"These are big numbers that we won't find in the budget this year," said Superintendent John Casey, although he was optimistic about working toward finding other funding sources for each project.
The number one item, increasing counselor services, could cost the school district approximately $1.3 million. Meeting the committee's goals of adding a fulltime counselor at all K-5 schools, an addition of 4.5 counselors, would cost $385,295. Reducing the counselor-student ratio to 400:1 at all middle schools would require each school to go from two fulltime counselors to 2.83 counselors at a cost of $246,387. Similarly, at the comprehensive high schools, reducing the counselor-student ratio from the current 700:1 to the desired 350:1 would mean the addition of 6.6 fulltime counselors for a total of $567,719. Village High School would also receive more counselor support by adding one fulltime counselor--currently the school has one who works part-time--bringing the ratio to 200:1 and costing the district $51,611.
The committee also said it would like the addition of counseling clerical support so counselors can have more time to meet with students instead of doing clerical functions. Adding such support would cost the district an additional $228,186.
Class size reduction produced the biggest cost, coming to a total of $8.7 million if the board added enough teachers to reach every ideal ratio suggested by the committee. However, Lepley presented the board with several different reduction options and the cost for each one. As an example, to reduce class size in the fourth and fifth grades to a teacher-student ratio of 25:1, requiring the addition of 21 fulltime teachers, the district would pay $1.7 million. However, reducing those grades to a 28:1 ratio by hiring 13 fulltime teachers would cost a little more than $1 million and a 30:1 ratio with the addition of seven fulltime teachers would cost $557,907. The current ratio is 33:1. Lepley also noted that these numbers do not include the cost of new facilities, something that would also be needed to make class size reduction a real possibility.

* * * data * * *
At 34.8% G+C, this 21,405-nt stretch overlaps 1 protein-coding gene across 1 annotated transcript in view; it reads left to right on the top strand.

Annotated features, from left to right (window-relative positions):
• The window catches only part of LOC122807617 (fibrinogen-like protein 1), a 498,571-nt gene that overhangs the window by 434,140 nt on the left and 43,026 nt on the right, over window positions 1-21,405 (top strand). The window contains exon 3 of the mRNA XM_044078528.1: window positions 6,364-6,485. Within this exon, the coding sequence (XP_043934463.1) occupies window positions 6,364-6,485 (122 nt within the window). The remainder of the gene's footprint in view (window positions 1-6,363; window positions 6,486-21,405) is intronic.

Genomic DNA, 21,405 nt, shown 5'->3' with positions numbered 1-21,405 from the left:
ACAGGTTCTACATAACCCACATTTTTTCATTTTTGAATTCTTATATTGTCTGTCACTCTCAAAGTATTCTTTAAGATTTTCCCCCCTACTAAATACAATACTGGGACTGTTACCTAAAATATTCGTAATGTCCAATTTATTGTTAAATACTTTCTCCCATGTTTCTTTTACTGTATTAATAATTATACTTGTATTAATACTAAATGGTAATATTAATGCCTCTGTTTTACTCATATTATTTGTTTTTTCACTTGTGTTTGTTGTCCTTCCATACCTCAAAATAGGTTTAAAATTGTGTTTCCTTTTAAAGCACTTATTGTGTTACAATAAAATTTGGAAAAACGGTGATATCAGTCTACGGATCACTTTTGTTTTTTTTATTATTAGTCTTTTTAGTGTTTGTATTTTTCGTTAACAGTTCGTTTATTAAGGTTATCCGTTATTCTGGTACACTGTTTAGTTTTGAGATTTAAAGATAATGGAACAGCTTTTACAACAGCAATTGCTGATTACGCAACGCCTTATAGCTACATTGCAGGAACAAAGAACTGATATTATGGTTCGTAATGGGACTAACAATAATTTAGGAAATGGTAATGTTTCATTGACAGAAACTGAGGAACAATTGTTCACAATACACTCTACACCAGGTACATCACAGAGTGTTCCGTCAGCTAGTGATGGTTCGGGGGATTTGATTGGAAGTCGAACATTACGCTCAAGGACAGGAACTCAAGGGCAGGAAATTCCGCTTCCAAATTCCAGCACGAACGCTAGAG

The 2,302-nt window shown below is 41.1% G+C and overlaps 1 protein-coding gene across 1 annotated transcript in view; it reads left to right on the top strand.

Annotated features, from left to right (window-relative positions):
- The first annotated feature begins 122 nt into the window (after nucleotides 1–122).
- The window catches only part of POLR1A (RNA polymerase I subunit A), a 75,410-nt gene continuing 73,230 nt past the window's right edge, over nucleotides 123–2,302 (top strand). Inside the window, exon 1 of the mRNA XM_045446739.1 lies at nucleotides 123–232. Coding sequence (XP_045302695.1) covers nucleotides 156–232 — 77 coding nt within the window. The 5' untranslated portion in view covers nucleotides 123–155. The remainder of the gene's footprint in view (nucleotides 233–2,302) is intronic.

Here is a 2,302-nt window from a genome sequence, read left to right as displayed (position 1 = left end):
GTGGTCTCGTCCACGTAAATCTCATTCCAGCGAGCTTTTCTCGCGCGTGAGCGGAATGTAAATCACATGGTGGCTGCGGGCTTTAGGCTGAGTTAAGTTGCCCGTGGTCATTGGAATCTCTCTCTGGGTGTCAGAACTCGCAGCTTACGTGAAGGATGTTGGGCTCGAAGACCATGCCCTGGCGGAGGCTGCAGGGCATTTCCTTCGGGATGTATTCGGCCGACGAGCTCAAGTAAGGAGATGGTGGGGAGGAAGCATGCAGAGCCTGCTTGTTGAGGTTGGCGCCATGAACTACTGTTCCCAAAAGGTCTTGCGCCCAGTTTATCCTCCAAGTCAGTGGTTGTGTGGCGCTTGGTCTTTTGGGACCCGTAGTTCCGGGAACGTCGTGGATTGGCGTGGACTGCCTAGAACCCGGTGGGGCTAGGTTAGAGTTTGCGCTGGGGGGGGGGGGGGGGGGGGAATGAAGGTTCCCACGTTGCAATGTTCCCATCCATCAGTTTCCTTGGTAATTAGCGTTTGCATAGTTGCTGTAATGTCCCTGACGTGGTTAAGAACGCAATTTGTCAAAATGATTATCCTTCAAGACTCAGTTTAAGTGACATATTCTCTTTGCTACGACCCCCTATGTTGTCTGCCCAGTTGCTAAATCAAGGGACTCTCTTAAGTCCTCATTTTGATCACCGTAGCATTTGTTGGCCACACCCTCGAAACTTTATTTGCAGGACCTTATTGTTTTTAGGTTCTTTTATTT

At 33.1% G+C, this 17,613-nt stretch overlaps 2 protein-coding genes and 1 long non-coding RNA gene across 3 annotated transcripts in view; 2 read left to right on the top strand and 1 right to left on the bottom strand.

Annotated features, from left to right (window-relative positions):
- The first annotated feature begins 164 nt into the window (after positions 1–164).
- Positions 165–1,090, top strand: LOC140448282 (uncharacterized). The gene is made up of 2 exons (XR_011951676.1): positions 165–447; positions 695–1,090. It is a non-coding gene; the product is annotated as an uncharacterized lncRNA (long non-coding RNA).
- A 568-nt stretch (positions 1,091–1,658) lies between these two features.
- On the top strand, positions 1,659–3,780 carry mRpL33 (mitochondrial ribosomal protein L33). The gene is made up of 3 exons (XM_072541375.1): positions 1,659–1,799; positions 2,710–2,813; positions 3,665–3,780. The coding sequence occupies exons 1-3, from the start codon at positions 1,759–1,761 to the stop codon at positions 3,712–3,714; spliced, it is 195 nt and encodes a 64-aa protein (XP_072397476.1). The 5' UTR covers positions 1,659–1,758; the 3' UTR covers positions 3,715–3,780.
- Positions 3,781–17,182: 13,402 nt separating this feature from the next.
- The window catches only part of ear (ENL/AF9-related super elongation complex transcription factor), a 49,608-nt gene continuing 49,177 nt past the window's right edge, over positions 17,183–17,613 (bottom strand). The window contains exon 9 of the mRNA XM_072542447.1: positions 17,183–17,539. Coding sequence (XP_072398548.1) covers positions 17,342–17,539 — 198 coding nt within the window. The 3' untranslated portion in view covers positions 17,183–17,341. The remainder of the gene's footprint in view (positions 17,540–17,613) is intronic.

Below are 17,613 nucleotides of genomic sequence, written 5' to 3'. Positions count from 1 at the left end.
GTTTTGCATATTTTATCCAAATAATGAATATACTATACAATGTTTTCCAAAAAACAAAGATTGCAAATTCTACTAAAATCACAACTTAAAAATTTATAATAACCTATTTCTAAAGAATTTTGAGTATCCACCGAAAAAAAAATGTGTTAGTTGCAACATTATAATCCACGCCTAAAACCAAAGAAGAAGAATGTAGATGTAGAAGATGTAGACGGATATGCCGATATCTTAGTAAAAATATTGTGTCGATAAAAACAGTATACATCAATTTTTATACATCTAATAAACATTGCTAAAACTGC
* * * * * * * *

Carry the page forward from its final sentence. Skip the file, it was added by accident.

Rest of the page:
"If we reduced to a 30:1 ratio, we could do that with the facilities we have now," she added. "It would be a significant change for half a million."
Adding various technology support items, such as making all middle and high schools wireless hot spots, adding a curriculum integrated technology technician, installing upgrades, adding a district curriculum technology specialist, installing smart classroom technology and increasing computer technicians, could cost nearly $5 million. Casey noted that some of the hardware items could possibly be provided through a grant or by a corporate sponsor, but such funding avenues would not be available for adding employees.
"Maybe we'll have to take it a piece at a time and do it slowly, but hopefully we'll be able to do it," said Trustee Juanita Haugen, referring to the possibility of reaching all of the committee's goals.
Underscoring the conversation was the possibility of presenting the community with a parcel tax during the November or March elections, which the trustees have discussed at past meetings but was not mentioned during Tuesday's meeting.
"Having this information is an important piece of the puzzle when prioritizing and deciding if we may fund these things," said Board President Steve Pulido. "It's great to have this out in the community for when we move forward." Pulido has said at past meetings that he believes the district needs to provide the community with a detailed break down of how the money would be spent before asking them to vote on a parcel tax.